On the importance of transitions

I’m a fan of the School of Life. I think they do a great job of popularising key philosophical ideas in relevant, applicable ways. Just check out their YouTube channel.

As you’d expect, the School of Life caters for businesses, with an attractive learning and development brochure. Their curriculum is broken down into 24 emotional skills:

School of Life - L&D - Emotional Skills

These skills are then unpacked on following pages, giving a high-level overview of the two-hour sessions they offer around each one:

School of Life - L&D - Self Awareness & Supportiveness

From there, the two hour sessions around a particular skill are then organised into sample playlists:

School of Life - L&D - Pathways

This is a pretty standard model. It means that the people delivering the courses get to develop core content they can re-use. Meanwhile, the customer gets to tailor courses based on their priorities/interests.

What’s missing from all this? Transitions.

I think I’m right in saying that, for 24 skills, there are 16,777,216 possible ways to link together two sessions. This obviously increases exponentially as you add more sessions into the mix. As a result, you need talented people who can make the transitions between sessions make sense, ensuring the whole day combines to become more than the sum of its parts.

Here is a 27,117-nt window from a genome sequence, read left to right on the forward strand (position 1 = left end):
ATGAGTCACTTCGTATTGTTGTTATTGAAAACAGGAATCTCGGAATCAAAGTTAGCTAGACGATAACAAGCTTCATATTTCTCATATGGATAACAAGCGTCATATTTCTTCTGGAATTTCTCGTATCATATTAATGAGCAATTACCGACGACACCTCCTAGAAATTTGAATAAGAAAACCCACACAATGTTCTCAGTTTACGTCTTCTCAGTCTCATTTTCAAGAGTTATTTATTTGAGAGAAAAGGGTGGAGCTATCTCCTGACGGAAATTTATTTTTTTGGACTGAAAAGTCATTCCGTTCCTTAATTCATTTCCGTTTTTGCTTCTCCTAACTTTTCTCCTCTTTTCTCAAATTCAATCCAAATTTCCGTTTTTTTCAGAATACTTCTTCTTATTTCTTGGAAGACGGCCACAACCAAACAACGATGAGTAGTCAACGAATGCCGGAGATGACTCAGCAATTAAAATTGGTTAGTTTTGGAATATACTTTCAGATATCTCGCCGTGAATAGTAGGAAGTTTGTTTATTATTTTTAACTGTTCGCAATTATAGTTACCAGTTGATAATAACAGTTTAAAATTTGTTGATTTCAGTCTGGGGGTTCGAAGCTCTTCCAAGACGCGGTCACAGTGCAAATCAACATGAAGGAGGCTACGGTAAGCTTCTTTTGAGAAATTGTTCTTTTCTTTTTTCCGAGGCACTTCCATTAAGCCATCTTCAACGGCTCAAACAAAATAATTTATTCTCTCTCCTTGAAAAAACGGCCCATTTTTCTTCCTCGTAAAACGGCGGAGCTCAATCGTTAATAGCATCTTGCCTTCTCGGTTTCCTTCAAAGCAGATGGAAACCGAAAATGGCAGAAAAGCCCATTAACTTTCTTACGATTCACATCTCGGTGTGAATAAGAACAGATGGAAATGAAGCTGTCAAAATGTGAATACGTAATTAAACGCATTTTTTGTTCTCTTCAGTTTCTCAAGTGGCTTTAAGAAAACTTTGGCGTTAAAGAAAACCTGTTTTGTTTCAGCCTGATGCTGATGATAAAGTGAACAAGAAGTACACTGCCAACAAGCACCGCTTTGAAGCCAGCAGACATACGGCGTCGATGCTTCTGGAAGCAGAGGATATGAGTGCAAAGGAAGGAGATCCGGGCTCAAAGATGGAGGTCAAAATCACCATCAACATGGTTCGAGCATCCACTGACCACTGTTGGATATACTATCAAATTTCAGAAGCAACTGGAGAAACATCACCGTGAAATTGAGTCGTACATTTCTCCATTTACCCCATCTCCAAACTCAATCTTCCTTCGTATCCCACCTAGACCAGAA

Obviously, when you’re putting together a brochure like this for people whose specialism isn’t learning and development, you want to hide some of the complexity involved. However, it’s worth drawing attention to it now and again as running a bespoke workshop, just like teaching in a school or university, is as much of an art as it is a science.

Given the average feedback score (9.1 out of 10) for these sessions, the School of Life not only have great sessions, but great transitions. That’s where the secret sauce lies: people need to know that they’re not having something done to them, but that facilitators are being responsive, and truly catering the day to who’s in the room.